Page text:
THE CHALLENGE WE STILL FACE… 

 

Forests in Cameroon and across the Congo Basin face increasing pressure from agricultural expansion and logging, as well as poaching and illegal wildlife trade. We’re determined to keep Africa’s green heart beating. 

Conservation can only be successful with the leadership of local people. So we support the efforts of  Indigenous peoples and local communities to uphold their rights – ensuring they can access natural resources within forests and benefit equitably from their sustainable use.

We’re also focusing on protecting biodiversity hotspots and forests with a high conservation value, and promoting good agricultural practices – particularly to ensure the growth of commodities like palm oil and cocoa doesn’t threaten vital forests.

 

Together, we can change this

The Congo Basin is the world’s second-largest tropical rainforest, covering an area roughly the size of Europe. These forests harbour incredible wildlife from rare butterflies to great apes, provide food, water and shelter for over 75 million people, and store a huge amount of carbon. But during the 1990s, more than 9 million hectares were destroyed as a result of illegal and unsustainable logging.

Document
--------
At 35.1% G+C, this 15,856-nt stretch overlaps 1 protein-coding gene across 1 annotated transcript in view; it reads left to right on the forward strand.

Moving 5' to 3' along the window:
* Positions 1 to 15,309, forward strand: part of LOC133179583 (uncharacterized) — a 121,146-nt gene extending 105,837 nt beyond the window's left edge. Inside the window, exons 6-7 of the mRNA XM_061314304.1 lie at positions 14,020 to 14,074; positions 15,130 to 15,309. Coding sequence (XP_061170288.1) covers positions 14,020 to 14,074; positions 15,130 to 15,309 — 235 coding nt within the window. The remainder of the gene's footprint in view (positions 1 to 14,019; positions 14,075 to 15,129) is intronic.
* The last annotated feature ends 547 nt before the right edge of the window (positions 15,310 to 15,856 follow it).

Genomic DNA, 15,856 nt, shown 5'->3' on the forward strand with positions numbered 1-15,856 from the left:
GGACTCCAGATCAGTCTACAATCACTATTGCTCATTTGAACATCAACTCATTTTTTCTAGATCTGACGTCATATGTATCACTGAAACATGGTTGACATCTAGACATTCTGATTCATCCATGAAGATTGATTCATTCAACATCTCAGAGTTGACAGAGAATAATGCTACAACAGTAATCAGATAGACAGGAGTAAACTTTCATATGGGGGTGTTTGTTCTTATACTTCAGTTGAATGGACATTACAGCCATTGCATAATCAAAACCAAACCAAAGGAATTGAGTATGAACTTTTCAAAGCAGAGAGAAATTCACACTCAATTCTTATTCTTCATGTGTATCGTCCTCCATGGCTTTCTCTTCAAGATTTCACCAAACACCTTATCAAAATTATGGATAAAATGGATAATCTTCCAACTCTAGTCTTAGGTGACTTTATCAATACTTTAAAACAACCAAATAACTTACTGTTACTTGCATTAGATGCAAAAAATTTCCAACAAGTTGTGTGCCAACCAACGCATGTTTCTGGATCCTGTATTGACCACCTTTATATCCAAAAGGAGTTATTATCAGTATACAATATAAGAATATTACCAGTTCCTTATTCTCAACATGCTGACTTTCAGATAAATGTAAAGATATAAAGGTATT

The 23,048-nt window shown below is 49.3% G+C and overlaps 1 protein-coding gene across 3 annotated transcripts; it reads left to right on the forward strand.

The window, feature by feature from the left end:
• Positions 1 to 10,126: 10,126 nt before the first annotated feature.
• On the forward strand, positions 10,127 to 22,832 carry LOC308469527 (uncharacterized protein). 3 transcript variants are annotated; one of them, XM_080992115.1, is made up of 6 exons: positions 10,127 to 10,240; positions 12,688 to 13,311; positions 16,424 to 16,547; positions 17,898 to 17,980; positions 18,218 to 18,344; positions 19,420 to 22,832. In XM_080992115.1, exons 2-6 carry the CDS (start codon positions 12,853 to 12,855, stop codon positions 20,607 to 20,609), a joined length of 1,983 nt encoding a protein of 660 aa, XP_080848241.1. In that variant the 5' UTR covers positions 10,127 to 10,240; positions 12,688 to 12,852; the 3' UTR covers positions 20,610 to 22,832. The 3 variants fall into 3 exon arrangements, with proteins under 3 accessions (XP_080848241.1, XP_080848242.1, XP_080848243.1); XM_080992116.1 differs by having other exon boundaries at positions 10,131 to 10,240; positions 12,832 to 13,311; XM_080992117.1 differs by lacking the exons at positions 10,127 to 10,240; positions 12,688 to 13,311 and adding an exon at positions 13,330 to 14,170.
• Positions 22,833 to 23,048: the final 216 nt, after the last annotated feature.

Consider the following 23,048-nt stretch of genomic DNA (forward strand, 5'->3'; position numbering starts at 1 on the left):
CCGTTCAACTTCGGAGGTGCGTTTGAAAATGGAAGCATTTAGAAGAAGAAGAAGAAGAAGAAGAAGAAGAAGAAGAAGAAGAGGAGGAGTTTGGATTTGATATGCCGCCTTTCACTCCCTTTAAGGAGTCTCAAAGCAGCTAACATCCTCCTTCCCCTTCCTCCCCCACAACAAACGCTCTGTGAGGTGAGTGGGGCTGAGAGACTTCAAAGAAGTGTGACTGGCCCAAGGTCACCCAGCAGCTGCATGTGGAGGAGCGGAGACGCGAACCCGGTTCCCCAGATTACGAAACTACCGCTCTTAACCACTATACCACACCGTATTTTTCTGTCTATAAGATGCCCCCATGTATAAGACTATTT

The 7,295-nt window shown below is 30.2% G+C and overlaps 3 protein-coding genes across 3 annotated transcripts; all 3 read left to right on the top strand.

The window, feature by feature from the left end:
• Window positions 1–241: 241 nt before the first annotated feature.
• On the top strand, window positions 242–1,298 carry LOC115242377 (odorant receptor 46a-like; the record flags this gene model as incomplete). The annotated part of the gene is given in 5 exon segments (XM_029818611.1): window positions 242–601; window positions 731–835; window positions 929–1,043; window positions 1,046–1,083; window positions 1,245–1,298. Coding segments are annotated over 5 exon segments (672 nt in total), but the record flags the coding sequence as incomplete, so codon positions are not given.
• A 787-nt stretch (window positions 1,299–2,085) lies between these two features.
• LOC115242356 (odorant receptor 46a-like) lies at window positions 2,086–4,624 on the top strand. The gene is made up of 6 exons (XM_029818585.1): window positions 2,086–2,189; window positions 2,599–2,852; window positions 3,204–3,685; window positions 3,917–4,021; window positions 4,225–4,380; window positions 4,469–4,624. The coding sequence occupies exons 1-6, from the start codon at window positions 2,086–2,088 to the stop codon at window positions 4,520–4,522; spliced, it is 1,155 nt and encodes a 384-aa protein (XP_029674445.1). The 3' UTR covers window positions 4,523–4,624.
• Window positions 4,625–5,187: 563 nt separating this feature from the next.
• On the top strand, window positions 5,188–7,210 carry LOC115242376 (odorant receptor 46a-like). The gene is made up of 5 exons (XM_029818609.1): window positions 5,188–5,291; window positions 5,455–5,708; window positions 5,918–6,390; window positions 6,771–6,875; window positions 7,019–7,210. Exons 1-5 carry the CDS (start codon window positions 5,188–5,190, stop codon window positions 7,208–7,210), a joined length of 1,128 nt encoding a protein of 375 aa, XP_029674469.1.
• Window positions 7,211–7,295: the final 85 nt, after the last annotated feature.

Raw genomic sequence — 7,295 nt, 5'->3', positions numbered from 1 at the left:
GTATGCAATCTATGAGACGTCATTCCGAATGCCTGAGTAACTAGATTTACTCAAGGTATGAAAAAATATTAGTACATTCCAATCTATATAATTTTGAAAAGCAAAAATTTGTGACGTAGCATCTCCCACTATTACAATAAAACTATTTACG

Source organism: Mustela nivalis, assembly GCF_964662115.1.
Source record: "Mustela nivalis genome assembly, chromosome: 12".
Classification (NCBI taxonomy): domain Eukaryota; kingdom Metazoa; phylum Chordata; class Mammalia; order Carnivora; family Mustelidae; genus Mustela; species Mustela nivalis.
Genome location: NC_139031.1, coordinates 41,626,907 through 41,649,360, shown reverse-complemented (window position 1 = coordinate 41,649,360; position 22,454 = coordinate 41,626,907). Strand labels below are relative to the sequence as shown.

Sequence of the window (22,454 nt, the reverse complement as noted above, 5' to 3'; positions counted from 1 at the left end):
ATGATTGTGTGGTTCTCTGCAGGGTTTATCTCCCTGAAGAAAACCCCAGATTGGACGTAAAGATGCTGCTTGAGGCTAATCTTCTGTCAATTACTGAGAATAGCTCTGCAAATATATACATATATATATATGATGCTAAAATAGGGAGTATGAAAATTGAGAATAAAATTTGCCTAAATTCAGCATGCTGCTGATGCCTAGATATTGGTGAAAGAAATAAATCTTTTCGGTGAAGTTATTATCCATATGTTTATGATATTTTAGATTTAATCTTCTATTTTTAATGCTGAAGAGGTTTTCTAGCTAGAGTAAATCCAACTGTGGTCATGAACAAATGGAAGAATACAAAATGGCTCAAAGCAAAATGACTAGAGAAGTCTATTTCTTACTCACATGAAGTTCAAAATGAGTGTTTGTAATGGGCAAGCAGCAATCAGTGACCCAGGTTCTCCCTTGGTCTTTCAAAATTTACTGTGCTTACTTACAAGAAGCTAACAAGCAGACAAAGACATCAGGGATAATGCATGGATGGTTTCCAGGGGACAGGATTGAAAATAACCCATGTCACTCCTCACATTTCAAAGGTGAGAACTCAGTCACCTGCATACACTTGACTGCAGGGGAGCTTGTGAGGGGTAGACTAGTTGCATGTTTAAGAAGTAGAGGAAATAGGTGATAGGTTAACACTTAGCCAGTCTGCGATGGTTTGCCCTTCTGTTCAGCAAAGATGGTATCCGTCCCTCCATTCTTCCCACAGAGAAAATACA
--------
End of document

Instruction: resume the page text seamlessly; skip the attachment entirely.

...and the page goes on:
In 1999, we helped bring together the heads of state from six Congo Basin countries in Yaoundé, the capital of Cameroon. This led to the Yaoundé Declaration, in which the leaders promised to cooperate to conserve the forests.

The declaration has led to action on the ground. In Cameroon, more than a fifth of the forest area is now officially protected. We’ve supported the government of Cameroon and partners to create and manage 11 protected areas covering well over 2 million hectares. Forest management has also been strengthened, with more than 340,000 hectares in Cameroon certified by the Forest Stewardship Council as being managed sustainably.

  

THE CHALLENGE WE STILL FACE… 

 

Forests in Cameroon and across the Congo Basin face increasing pressure from agricultural expansion and logging, as well as poaching and illegal wildlife trade. We’re determined to keep Africa’s green heart beating. 

Conservation can only be successful with the leadership of local people. So we support the efforts of  Indigenous peoples and local communities to uphold their rights – ensuring they can access natural resources within forests and benefit equitably from their sustainable use.

We’re also focusing on protecting biodiversity hotspots and forests with a high conservation value, and promoting good agricultural practices – particularly to ensure the growth of commodities like palm oil and cocoa doesn’t threaten vital forests.

 

Together, we can change this